HB crew team is on to 2016
Hollis Brookline crew, now entering its seventh season, continues to evolve. June 2015 saw the graduation of 21 seniors, 10 from the inaugural Spring 2013 team of 23. Hence, last summer there was an influx of 27 brandnew rowers and coxswains, 22 of them freshmen. Some got a head start on their rowing instruction by attending one or both of the summer 2015 rowing sessions, others were completely new to the sport on the first day of practice. The gender balance of the team moved toward more girls, from onethird last season to almost onehalf this season. Longtime lineups were changed and new boats were introduced.
Though fall 2015 practice started as soon after the beginning of school as possible, New England seasons are short and the first regatta scheduled was less than one week after practices began, which was not nearly enough time for the coaches to prepare the incoming novices for how to handle the boats in a race. The "newbies" sat the Concord Regatta out but gained valuable experience preparing boats for transport to and from the regatta and getting them ready to put into the water. They also received instruction on the race course and the overall regatta routine.
Four boats were entered into races, most having solid showings for it being so early on the calendar, and one of HB’s singles rowers, senior Nick Sengstaken, placed first in his race of five competitors soon after having rowed 3,000 meters in a previous fourman boat race. Freshman Madoc Lewis, came in 3rd place. Eight New Hampshire clubs participated in the day’s racing.
The next three regattas followed in one-week intervals. Manchester Community Rowing hosted the
Waterworks Regatta on Lake Massabesic, with 11 teams competing last year. HB again had a solid day in spite of windy conditions shifting the marking buoys around, and, in the case of one of the women’s eightperson boats, illness necessitating the emergency help from alumna Hope Sutton, who currently rows for Assumption College. She had come to watch and cheer, but quickly found herself filling in so the novice rowers could get some experience in a race (the time was not recorded as prearranged by coach Mark Lewis with race officials).
The biggest race of the season, Textile River Regatta, was held in Lowell, Mass. the next week. Over 80 clubs and 600 entries are logged for this racefilled day. After a bright and sunny morning, during which the men’s varsity eightman boat had what they described as their "best row ever" in terms of synchronicity and set, the weather conditions quickly turned bad, with the wind creating waves that swamped several boats; those ultimately required towing in to the dock by safety launches. Only three of HB’s eight could complete their races before the rest of the regatta was cancelled for safety reasons. HB’s alert coaches were some of the first to scratch their club’s entries because of the unsafe conditions.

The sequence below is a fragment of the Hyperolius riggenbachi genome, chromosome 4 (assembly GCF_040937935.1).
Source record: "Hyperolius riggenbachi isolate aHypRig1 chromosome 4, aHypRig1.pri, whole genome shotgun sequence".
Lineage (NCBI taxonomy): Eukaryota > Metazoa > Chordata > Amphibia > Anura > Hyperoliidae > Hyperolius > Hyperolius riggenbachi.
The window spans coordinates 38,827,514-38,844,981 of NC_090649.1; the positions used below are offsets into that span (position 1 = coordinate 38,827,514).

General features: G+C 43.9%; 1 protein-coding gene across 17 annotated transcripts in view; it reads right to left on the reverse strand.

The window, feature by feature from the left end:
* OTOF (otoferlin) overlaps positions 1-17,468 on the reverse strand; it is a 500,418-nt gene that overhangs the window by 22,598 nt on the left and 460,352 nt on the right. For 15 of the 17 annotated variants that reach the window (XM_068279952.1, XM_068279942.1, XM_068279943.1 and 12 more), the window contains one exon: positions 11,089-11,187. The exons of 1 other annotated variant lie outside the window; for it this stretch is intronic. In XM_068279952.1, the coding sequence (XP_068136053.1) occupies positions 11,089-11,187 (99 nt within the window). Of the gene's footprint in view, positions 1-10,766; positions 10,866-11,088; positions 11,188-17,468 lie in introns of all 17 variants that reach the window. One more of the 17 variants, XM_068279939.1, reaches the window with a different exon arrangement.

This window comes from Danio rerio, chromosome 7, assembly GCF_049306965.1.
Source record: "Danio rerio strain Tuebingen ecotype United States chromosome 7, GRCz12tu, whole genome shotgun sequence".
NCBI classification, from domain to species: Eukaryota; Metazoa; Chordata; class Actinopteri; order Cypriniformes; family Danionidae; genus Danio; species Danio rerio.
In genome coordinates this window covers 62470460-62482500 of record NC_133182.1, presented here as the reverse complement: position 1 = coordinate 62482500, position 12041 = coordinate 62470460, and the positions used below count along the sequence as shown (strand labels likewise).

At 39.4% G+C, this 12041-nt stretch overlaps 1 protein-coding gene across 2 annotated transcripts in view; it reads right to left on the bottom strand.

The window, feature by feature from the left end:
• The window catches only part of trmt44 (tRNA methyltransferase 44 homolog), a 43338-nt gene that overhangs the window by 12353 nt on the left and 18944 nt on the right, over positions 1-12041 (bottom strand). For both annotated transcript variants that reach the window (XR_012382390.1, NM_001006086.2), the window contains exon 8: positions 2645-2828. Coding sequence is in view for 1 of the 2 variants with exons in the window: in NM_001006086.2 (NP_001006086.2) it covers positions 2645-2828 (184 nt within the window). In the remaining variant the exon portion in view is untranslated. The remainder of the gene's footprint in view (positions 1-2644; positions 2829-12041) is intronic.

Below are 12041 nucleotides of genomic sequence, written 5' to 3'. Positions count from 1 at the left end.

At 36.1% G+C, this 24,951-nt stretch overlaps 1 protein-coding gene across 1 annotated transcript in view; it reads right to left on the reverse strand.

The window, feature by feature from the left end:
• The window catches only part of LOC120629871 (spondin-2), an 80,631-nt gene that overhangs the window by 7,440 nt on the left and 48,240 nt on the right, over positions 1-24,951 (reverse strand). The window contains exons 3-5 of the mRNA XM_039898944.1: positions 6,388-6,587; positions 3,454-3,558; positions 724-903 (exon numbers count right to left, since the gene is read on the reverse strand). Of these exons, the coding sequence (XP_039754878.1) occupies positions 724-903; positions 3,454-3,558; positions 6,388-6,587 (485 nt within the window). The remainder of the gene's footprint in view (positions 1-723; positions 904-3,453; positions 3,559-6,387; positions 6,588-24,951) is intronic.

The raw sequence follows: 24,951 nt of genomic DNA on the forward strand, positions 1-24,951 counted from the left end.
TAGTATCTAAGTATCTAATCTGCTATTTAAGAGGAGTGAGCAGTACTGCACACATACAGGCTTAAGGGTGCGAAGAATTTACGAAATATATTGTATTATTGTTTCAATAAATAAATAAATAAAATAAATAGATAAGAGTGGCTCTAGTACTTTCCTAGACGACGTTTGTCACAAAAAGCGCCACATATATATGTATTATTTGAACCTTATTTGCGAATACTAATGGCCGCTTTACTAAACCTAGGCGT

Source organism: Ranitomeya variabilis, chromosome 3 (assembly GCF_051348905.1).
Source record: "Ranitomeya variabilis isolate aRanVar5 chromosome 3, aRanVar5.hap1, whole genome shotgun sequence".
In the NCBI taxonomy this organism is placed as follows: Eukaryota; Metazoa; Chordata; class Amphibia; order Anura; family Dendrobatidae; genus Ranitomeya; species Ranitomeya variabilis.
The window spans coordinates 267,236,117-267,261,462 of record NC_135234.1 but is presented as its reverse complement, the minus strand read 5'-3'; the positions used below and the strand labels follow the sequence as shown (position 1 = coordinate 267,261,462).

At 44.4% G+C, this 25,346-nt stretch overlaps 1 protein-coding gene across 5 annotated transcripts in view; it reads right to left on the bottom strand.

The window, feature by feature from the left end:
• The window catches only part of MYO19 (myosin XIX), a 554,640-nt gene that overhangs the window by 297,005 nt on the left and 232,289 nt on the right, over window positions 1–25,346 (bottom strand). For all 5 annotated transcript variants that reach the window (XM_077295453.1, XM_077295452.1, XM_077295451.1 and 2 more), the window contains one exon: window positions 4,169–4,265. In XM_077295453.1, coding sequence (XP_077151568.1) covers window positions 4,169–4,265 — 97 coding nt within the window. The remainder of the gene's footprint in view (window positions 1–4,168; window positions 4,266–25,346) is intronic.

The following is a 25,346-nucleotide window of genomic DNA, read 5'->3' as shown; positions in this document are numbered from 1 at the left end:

Worcester’s Lake Quinsigamond was the venue of the final regatta of the season, the New England Championships. HB had its biggest success of the season there – silver medals in the men’s novice 4+ (field of 14 boats) went to coxswain Daniel Fallon, stroke seat Jackson Murrin, Oliver Fetter, Ryan Farquhar and bow seat Madoc Lewis. This regatta features entries from several teams HB does not usually race against, clubs from Connecticut, Rhode Island and Massachusetts. Although some incidents that slow a boat down can’t be helped, like a broken rudder, other times HB was just seconds from beating the boat ahead of them.
HB did enter the lottery for a slot at the worldfamous Head of the Charles Regatta, but did not get picked. Instead they rooted for Souhegan, Friends of Concord Crew, Bedford Crew and Great Bay in their entries, and for Lewis’s college team, the UMass Lowell women’s 4+.
As the season wound down, the coaches were mixing up boat lineups, trying rowers in different positions and with different boatmates, working on finetuning technique and having inhouse races on the Nashua River. Winter training is available once again this year to fall rowers not participating in another sport, with a new midseason goal of competing at HB crew’s first annual Winter Warmer Ergatta, an indoor rowing contest held with ergometers (rowing machines), that was held on Jan. 16 at Hollis Brookline High School. It was such a success that area rowers are already looking forward to next year.
Meanwhile, as the high schoolers had Fridays off, the first season of the middle school program swung into gear. HBacquired two quads, which are fourperson boats with two oars per person.
This kind of rowing, called sculling, avoids strain on one side of the body and is easier to transition to sweeping (each person with one oar) than the other way around. Twelve middle schoolers got instruction on rowing technique, both on the ergometer and in the boat, and several switched in and out of the coxswain role. A few of these rowers also participated in the summer rowing sessions.
Reflecting on the season and looking ahead to spring 2016, returning rowers improved and novice rowers made progress. With the large turnover this season, the club as a whole could not maintain its strong varsity presence, in large part because of simple lack of numbers, but quite a few novices are showing real promise and the kind of commitment that will keep HB competitive. Maintaining the fleet and the equipment through the building of a boathouse is high on the priority list, as well as seeking more opportunities to be competitive at events such as the much-anticipated spring 2016 Hanover Invitational, and perhaps one day, the Head of the Charles.